JavaFX is already doing the right thing, using San Francisco as the default UI font on El Capitan and Sierra. Swing’s legacy is to have each look-and-feel decide which font to use, and I was expecting the “System” look-and-feel which maps to Aqua to be using the right font family on the latest OS releases. That is not the case as I’m writing this entry, and Swing apps on both El Capitan and Sierra are still using Lucida Grande on both 8u112 and 9-ea.

Last week Phil Race pointed me to this issue that tracked syncing up the internal implementation details of glyph mapping between JavaFX and AWT. That issue has been fixed in early access builds of JDK 9, and is slated to be available in JDK 8 u152 scheduled for October 2017. At the present moment there is no public API to get either a name or a font instance itself that will be mapped to Lucida Grande on 10.10 and earlier, and to San Francisco on 10.11 and 10.12. The only available solution is quite brittle as it depends on the internal naming conventions exposed by the underlying OS:

  • .Helvetica Neue DeskInterface on El Capitan (10.11)
  • .SF NS Text on Sierra (10.12)

Note that you need a leading dot in both cases, and that this only works on early access builds of JDK 9 at the moment:

In this screenshot the second button is using new Font(“.SF NS Text”, Font.PLAIN, 24) while the rest are rendered with Lucida Grande. The most noticeable differences are in the curvy strokes of “e”, “g”, “5” and “9”, as well as the straight leg of “a”.

Ideally, there’d be an officially supported way to use the right font on OS X / macOS, either in a form on some kind of a static Font API or a synthetic font family that maps to the underlying system font on all supported platforms. Phil has filed a bug to track the progress on that front.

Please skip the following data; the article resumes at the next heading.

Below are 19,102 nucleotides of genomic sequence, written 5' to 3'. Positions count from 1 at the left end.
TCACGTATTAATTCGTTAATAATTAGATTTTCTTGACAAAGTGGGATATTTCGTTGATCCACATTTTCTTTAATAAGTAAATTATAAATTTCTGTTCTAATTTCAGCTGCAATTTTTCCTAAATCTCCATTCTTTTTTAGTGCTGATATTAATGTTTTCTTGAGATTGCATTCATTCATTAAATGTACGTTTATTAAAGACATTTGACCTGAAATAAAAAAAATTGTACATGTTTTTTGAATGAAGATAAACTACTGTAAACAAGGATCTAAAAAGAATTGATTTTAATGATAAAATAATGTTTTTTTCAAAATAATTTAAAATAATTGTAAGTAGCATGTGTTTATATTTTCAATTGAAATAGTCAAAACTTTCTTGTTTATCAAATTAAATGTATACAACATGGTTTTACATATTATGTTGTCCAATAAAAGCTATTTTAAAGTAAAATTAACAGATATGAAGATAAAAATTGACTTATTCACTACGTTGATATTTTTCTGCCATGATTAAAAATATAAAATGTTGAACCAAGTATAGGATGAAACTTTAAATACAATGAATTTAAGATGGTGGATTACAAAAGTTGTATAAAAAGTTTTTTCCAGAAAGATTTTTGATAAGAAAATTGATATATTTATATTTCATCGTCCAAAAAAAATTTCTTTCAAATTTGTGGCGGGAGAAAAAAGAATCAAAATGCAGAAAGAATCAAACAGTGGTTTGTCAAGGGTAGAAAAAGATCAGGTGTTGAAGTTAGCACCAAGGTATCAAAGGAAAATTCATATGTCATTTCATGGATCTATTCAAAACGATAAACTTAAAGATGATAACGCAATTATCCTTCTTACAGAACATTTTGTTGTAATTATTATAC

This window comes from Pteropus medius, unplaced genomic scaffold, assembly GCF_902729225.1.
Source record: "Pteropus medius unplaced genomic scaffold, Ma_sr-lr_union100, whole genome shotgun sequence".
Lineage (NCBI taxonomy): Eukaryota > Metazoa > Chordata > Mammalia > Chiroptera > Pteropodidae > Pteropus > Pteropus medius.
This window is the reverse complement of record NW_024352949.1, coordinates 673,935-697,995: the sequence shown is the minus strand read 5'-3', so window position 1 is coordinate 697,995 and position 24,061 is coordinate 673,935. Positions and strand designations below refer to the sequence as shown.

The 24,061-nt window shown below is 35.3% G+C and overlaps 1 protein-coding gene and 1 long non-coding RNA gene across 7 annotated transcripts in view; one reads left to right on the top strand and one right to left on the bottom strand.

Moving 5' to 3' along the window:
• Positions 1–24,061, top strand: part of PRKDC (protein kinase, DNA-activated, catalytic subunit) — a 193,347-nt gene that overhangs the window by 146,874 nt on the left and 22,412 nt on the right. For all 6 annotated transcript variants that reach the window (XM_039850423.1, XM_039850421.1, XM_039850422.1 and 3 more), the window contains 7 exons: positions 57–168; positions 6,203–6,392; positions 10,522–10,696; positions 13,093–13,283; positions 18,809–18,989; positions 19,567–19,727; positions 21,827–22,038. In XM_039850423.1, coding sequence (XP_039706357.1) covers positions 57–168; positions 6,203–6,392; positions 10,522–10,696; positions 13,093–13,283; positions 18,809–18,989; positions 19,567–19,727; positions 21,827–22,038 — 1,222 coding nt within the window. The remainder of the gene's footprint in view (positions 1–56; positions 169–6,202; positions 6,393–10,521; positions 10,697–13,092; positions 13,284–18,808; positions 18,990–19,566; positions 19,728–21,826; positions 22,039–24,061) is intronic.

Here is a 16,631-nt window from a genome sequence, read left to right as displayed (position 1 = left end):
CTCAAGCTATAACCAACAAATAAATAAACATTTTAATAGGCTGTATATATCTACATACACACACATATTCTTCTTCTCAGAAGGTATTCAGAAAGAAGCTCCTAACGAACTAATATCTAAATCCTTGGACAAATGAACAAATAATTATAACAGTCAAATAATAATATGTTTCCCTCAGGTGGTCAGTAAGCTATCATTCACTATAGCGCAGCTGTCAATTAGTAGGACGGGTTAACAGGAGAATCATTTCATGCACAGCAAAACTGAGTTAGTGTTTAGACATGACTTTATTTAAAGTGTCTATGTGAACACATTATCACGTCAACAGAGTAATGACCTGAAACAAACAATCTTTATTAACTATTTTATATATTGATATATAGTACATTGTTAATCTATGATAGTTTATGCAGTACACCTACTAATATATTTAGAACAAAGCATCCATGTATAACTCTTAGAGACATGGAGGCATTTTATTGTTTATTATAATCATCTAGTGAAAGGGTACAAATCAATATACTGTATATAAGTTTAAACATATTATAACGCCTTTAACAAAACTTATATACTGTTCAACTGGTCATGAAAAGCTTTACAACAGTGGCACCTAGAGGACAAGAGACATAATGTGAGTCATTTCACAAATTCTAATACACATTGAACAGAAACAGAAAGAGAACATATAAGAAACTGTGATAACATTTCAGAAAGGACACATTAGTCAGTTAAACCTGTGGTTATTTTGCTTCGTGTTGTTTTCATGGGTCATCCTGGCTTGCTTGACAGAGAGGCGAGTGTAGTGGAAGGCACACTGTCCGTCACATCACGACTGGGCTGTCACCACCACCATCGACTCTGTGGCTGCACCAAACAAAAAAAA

December 22nd, 2016

Hello Substance, my old friend

This might be a bit of a surprise, but after almost six years of self-imposed hiatus I’ve decided to come back to some of the open-source Swing projects that have been frozen in time since late 2010. Part of it was a mild curiosity to see how much things have changed in the meanwhile, and part of it was somewhat of a challenge to get back to a code base that I once knew like the back of my hand.

Before delving into the rest of this rather lengthy post, a fair warning. The images seen here are only meant to be viewed on high-resolution / retina / 2x-density screens. Otherwise what you’re seeing is a scaled down version of the original images that has little to do with the actual visuals seen on those screens.

Having said that, what is you see above is what I saw a couple of months ago on my 2013 MacBook Pro that has a Retina screen. Having spent the last four years looking at crisp visuals of pretty much all the native apps (except for Eclipse that is just now starting to get there, but then again calling Eclipse a native app is somewhat of a stretch), this was painful. There are obvious line artifacts, with the two most noticeable being the light outline along left/top edges of the main window and a darker horizontal line across the selected tab. But other that that, everything is just too blocky, pixelated and way too fat.

Two months later, I’m happy to report that Substance is a fully fledged citizen of the Retina universe. Given the amount of work that went into making that happen, the next release will have a version bump to 7.0 code-named Uruguay. The three big themes of this release will be as follows.

Hi DPI support

Searching the web for the initial pointers on Hi DPI support in Swing got me to this post from 2013 by Konstantin Bulenkov. Konstantin is the team lead at Jetbrains – the company behind the IntelliJ platform and all the apps built on top of that platform. Did you know that IntelliJ IDEA is a Swing app? If you didn’t, now you know.

Lucky for me, the code referenced in that post is part of the community edition of IDEA and is available under the quite permissive Apache license. And even though some part of that code is using reflection to query the underlying capabilities, if it’s working for IDEA with its hundreds of thousands of active users, it’s certainly good enough for me.

This code now powers pretty much all the pixels you see in Substance 7.0 – once again, the same warning about images that are meant to be viewed only on retina / high-res screens applies to all the images in this post.